In relation to my post from earlier today, which emphasized the role of individual, autonomous thinking in the world; a recent visit to Glastonbury seems relevant. Glastonbury has unsurpassed importance in the deep (and mythical, as well as historical) nature of Christianity in the British Isles.
Yet since the 1970s, it has become a magnet for a New Age neo-paganism that is "anything-but-Christianity" in its basic stance.
This -- even when New Age neo-paganism weaves-in versions of Christian legends about Jesus visiting Somerset as a child; the site of the first Christian church in Britain (and perhaps the first outside Palestine); a foundational role of Joseph of Arimathea; and the influences of the Holy Grail (also, perhaps, the Spear of Destiny).
Thus, many of the people encountered in and around Glastonbury are on the anti-Christian side in the spiritual war of this world.
On the other hand, Glastonbury was the chosen residence (and spiritual focus) of the recently deceased writer Geoffrey Ashe - which counts for something positive in my book.
So, the situation is that the surface and social aspects of Glastonbury are mostly hostile and aversive to my kind of Christian spirituality; while the depths and resonances are tremendous.
A visit therefore depends (even more than visits usually do) on the attitude we bring to the place. I think this is the case now days, with our autonomous consciousness, than it was in the past. For example, in ancient times and into the middle ages, it seems that a place of Holy pilgrimage would have an objective and essentially-irresistible beneficial effect on the pilgrim.
But, even if so, that is certainly not the case anymore: to physically move oneself to what was called the Holyest Erthe in England is no longer beneficial unless one brings the right frame of mind. So much is clear from observing modern 'pilgrims', or hearing them talking about their experiences.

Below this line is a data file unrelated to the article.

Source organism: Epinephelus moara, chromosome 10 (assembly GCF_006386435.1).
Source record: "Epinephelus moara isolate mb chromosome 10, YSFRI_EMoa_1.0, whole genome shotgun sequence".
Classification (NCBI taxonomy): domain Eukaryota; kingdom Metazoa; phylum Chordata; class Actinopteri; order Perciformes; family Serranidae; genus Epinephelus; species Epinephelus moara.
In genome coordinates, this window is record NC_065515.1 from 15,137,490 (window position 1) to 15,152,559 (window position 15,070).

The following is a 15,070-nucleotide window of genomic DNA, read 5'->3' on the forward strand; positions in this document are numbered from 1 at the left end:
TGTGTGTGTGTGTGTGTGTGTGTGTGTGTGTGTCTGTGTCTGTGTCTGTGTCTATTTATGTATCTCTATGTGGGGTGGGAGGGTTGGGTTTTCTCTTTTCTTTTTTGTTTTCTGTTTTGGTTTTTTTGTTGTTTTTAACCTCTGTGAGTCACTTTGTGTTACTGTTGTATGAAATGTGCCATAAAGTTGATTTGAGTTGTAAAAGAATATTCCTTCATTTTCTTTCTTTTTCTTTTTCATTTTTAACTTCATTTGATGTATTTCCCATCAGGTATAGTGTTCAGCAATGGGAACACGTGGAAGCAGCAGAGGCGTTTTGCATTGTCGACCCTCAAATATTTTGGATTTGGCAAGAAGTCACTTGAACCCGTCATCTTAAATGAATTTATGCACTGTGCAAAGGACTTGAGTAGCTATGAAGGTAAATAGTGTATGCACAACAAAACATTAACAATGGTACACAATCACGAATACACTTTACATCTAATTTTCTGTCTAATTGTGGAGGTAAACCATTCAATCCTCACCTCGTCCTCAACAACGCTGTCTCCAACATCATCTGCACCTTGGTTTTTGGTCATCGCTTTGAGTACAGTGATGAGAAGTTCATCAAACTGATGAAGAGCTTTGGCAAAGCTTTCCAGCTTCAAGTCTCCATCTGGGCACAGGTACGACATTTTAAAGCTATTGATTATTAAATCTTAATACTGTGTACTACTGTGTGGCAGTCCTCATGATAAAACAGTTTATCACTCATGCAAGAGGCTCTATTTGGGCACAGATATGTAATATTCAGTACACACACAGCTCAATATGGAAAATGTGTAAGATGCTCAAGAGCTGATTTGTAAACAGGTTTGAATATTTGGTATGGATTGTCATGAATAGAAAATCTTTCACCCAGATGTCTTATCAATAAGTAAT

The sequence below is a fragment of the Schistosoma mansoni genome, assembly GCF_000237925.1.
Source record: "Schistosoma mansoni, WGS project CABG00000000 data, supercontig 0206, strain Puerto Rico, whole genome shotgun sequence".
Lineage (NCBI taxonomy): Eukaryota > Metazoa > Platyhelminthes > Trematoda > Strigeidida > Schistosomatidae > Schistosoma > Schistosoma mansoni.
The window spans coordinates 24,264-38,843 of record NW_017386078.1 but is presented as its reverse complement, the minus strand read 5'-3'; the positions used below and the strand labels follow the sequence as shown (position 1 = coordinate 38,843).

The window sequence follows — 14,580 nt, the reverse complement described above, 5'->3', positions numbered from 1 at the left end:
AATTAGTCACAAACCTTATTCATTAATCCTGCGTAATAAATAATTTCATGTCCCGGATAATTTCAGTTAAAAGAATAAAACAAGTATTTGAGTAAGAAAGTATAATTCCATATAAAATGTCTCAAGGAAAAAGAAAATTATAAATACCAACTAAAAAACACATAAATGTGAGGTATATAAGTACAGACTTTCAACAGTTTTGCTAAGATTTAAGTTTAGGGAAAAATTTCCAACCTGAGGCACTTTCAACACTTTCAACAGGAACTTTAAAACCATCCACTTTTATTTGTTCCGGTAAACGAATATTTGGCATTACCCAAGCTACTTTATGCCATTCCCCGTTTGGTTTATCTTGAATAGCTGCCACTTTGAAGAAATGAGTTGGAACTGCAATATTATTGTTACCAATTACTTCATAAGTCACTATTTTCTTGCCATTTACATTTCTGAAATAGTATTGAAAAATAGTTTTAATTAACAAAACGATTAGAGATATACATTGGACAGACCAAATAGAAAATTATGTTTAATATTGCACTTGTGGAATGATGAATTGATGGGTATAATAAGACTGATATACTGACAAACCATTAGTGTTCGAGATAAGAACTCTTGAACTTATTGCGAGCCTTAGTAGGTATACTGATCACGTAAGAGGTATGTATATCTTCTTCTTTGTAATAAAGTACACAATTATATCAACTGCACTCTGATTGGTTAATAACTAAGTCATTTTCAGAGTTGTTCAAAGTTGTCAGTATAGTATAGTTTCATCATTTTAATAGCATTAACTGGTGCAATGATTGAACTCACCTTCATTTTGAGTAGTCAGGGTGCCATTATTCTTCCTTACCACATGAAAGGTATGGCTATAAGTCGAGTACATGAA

This recent visit was with my brother; and focused on the ruins of Glastonbury Abbey, seeking books by Dion Fortune and Gareth Knight in the esoteric bookshops, the Chalice Well, and the Holy Thorn on Wearyall Hill.
For, no doubt, a combination of reasons; our visit to Glastonbury was successful in terms of pilgrimage. We were able to see through whatever was aversive about the surface and many of the people; and experience what lay deeper.
The question that comes to me now, is whether this benefit was wholly explicable in terms of perceiving the past shining through the present. And I think not.
I think that the past as such has not this power; and what we are actually experiencing in such situations is the effect of living thinking of the alive (and the so-called dead) people for whom Glastonbury is a living spiritual resource.
In other words; perhaps we are dealing with something much like what ritual magicians term 'thought-forms', or something like Jung implied by Archetypes. The positive, holy, creative thoughts of Christians have made a living, always-present spiritual resource that may be tapped-into by those who share such motivations.
To tap-into such thought-forms does not require geographical proximity; yet the complex of attitudes and actions required to place oneself in Glastonbury, and to move around it in an attitude of expectation, can shape the mind to become especially receptive.
And, not only receptive. Having linked to a thought-form, our own thinking will (to some extent) modify, add-to, enhance that thought-form; and it is our experience of this participation that is exactly what makes a pilgrimage special and beneficial.